WASHINGTON, DC, Oct 2 — “No one likes to pay taxes. But, it can be downright painful if you are elderly and your income from Social Security is not enough to support retirement. So you try to make ends meet by taking on a job. And then you learn that not only do you have to pay taxes on your earnings from that job but also on your Social Security income, which you funded in the first place with taxes you paid when you were working full time,” says senior activist Bob Carlstrom.
Carlstrom says it is time to put an end to what he calls: “the tax on aging.”
He notes that it is getting tougher and tougher each year for seniors to make ends meet as the cost of living continues to rise. According to the National Institute on Retirement Security, “The burden of preparing for retirement is increasing as workers face more risk and rising costs. Escalating housing, healthcare, and long-term care costs in retirement are creating retirement obstacles for Americans.”
Carlstrom, president of AMAC Action, the advocacy affiliate of the Association of Mature American Citizens, says that he and AMAC are determined to see the law changed. They are promoting a bill in Congress that would amend the Internal Revenue Code of 1986 to remove the inclusion of Social Security and tier I railroad retirement benefits in an individual’s taxable gross income.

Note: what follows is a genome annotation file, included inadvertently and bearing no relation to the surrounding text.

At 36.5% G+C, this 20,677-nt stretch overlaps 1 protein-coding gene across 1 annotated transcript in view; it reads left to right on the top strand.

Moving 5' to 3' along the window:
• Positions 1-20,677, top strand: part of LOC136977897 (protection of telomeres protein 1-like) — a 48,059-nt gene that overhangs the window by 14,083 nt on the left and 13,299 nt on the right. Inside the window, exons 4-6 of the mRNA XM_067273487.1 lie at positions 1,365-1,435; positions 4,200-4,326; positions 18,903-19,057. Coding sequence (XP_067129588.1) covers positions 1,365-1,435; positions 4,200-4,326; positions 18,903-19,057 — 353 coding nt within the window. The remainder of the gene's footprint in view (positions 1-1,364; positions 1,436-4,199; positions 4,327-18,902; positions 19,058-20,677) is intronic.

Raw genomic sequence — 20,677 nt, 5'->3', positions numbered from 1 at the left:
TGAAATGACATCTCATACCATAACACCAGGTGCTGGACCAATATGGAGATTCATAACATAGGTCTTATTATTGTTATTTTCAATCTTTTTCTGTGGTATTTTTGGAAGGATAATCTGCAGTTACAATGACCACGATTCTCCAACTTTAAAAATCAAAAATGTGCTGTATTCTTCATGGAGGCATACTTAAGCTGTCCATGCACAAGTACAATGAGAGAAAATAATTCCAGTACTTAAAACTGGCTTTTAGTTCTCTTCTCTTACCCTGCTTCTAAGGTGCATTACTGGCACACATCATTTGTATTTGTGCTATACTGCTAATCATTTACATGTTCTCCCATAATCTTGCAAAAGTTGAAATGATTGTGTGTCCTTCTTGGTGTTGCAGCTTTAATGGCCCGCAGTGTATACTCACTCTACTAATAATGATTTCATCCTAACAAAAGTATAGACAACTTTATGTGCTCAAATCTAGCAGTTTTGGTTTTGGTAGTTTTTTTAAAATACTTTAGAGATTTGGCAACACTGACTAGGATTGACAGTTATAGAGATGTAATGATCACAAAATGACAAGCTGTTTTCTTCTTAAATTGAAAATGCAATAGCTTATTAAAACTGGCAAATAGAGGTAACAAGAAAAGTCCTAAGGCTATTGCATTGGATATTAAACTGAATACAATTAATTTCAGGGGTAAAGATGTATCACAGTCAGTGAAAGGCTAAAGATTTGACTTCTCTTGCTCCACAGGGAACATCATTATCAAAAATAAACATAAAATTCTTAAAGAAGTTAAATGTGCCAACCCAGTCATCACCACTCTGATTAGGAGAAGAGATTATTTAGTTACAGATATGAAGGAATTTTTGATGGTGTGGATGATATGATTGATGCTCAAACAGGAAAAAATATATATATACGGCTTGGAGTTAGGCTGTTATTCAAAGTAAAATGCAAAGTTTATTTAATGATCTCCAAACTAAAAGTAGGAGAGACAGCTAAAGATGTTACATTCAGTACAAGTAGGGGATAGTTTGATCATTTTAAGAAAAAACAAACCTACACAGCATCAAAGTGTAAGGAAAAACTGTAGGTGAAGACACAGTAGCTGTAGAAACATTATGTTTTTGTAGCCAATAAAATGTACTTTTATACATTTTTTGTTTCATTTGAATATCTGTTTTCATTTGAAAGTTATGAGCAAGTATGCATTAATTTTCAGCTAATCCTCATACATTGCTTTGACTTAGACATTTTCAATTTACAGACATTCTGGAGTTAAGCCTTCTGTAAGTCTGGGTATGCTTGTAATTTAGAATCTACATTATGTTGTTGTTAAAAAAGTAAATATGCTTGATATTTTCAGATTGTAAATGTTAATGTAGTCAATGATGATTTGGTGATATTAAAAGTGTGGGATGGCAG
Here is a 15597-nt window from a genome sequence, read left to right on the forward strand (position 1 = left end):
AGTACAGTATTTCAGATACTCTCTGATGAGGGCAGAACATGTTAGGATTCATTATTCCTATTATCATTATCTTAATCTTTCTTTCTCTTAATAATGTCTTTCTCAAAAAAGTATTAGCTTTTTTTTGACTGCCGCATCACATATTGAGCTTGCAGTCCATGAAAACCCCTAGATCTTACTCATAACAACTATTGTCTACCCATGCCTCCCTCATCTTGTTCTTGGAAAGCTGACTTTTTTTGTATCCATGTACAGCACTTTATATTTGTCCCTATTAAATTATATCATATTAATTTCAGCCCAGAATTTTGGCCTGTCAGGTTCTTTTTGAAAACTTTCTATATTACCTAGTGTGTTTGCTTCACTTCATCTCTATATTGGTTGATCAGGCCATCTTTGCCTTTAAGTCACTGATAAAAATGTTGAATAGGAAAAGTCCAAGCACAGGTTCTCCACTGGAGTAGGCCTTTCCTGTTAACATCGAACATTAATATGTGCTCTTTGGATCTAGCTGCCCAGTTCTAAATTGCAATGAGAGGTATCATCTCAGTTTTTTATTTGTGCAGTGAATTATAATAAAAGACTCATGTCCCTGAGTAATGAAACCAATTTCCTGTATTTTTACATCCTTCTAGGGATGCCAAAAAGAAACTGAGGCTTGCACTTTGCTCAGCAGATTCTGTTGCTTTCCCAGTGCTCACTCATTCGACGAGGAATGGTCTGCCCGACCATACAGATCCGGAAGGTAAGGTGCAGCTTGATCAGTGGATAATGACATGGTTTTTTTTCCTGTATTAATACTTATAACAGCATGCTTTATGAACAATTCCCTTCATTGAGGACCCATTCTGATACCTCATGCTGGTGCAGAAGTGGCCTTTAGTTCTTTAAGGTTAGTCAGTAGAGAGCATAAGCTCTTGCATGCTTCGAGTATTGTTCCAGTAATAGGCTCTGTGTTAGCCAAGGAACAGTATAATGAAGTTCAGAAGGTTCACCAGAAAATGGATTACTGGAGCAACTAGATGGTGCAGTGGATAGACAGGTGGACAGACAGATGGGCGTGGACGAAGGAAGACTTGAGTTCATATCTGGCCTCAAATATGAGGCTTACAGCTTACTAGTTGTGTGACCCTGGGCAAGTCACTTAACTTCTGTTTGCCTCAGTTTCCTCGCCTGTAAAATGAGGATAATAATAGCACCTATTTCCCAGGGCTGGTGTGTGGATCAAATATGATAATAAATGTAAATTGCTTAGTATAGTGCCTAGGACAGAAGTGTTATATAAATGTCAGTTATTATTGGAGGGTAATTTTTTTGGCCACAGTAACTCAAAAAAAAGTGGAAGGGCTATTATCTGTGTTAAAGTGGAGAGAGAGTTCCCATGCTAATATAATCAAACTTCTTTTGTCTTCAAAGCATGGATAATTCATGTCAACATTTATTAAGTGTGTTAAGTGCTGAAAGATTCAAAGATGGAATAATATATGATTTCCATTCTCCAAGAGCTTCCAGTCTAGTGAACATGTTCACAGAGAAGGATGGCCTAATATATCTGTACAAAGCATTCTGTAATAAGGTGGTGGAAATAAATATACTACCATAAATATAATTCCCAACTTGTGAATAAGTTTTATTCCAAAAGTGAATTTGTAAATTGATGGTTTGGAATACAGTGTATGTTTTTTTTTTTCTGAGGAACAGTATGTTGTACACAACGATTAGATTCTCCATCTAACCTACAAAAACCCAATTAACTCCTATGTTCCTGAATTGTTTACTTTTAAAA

Social Security benefits were initially exempt from federal income tax, but in 1983, Congress approved recommendations from the National Commission on Social Security Reform to tax the benefits of some higher-income Social Security beneficiaries.
Carlstrom notes that the definition of “higher income” has changed dramatically in the ensuing 37 years. As he put it in a letter to Members of Congress.
“Every year, millions of seniors become eligible for either Social Security or tier I railroad retirement benefits. After working for decades, paying taxes on their hard-earned income to fund these federal programs, some seniors are forced to pay income tax on the benefits they receive from the federal government. Taxing benefits which were created from already taxed funds is nonsensical and curtails retirement benefits seniors have been promised. Seniors deserve to reap the full benefits of their hard work from career-long contributions to Social Security and the Railroad Retirement Plan.”
The Senior Citizens Tax Elimination Act would amend the Internal Revenue Code of 1986 to remove the inclusion of tier I railroad retirement benefits and Social Security benefits in an individual’s gross income. As this legislation takes effect, seniors will notice their tax liability is significantly reduced. Seniors will no longer be burdened with the “double tax” on their federally earned benefits.